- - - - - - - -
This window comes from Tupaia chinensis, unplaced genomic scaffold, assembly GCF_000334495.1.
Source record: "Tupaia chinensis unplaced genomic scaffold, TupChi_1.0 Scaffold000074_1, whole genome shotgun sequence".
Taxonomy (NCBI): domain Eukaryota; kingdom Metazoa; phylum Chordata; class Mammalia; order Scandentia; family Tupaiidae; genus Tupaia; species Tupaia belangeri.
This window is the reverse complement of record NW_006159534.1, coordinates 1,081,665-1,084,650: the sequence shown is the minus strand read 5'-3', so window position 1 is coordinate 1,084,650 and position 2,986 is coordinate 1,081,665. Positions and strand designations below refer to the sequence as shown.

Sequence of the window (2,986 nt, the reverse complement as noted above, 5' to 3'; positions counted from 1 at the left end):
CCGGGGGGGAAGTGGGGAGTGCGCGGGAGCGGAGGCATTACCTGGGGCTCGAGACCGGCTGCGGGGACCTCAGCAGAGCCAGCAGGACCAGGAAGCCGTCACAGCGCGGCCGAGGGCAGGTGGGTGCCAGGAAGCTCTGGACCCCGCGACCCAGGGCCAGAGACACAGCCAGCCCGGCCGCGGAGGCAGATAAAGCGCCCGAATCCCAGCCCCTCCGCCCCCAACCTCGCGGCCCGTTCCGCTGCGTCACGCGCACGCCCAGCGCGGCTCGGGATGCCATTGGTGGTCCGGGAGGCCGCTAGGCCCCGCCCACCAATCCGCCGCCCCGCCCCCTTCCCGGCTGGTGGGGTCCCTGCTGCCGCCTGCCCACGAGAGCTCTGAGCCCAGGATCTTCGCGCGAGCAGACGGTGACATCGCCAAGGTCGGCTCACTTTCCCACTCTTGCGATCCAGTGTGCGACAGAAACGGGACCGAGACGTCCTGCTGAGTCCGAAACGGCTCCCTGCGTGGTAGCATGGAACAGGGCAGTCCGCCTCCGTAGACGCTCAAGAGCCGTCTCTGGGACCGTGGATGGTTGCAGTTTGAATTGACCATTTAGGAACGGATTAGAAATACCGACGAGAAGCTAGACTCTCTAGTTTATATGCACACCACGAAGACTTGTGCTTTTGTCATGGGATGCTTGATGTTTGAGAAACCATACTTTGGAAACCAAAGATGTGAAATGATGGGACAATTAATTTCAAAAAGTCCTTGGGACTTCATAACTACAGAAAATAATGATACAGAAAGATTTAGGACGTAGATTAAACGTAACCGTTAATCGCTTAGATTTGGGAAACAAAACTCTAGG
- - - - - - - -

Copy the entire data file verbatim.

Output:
This window comes from Tupaia chinensis, unplaced genomic scaffold, assembly GCF_000334495.1.
Source record: "Tupaia chinensis unplaced genomic scaffold, TupChi_1.0 Scaffold000074_1, whole genome shotgun sequence".
Taxonomy (NCBI): domain Eukaryota; kingdom Metazoa; phylum Chordata; class Mammalia; order Scandentia; family Tupaiidae; genus Tupaia; species Tupaia belangeri.
This window is the reverse complement of record NW_006159534.1, coordinates 1,081,665-1,084,650: the sequence shown is the minus strand read 5'-3', so window position 1 is coordinate 1,084,650 and position 2,986 is coordinate 1,081,665. Positions and strand designations below refer to the sequence as shown.

Sequence of the window (2,986 nt, the reverse complement as noted above, 5' to 3'; positions counted from 1 at the left end):
CCGGGGGGGAAGTGGGGAGTGCGCGGGAGCGGAGGCATTACCTGGGGCTCGAGACCGGCTGCGGGGACCTCAGCAGAGCCAGCAGGACCAGGAAGCCGTCACAGCGCGGCCGAGGGCAGGTGGGTGCCAGGAAGCTCTGGACCCCGCGACCCAGGGCCAGAGACACAGCCAGCCCGGCCGCGGAGGCAGATAAAGCGCCCGAATCCCAGCCCCTCCGCCCCCAACCTCGCGGCCCGTTCCGCTGCGTCACGCGCACGCCCAGCGCGGCTCGGGATGCCATTGGTGGTCCGGGAGGCCGCTAGGCCCCGCCCACCAATCCGCCGCCCCGCCCCCTTCCCGGCTGGTGGGGTCCCTGCTGCCGCCTGCCCACGAGAGCTCTGAGCCCAGGATCTTCGCGCGAGCAGACGGTGACATCGCCAAGGTCGGCTCACTTTCCCACTCTTGCGATCCAGTGTGCGACAGAAACGGGACCGAGACGTCCTGCTGAGTCCGAAACGGCTCCCTGCGTGGTAGCATGGAACAGGGCAGTCCGCCTCCGTAGACGCTCAAGAGCCGTCTCTGGGACCGTGGATGGTTGCAGTTTGAATTGACCATTTAGGAACGGATTAGAAATACCGACGAGAAGCTAGACTCTCTAGTTTATATGCACACCACGAAGACTTGTGCTTTTGTCATGGGATGCTTGATGTTTGAGAAACCATACTTTGGAAACCAAAGATGTGAAATGATGGGACAATTAATTTCAAAAAGTCCTTGGGACTTCATAACTACAGAAAATAATGATACAGAAAGATTTAGGACGTAGATTAAACGTAACCGTTAATCGCTTAGATTTGGGAAACAAAACTCTAGG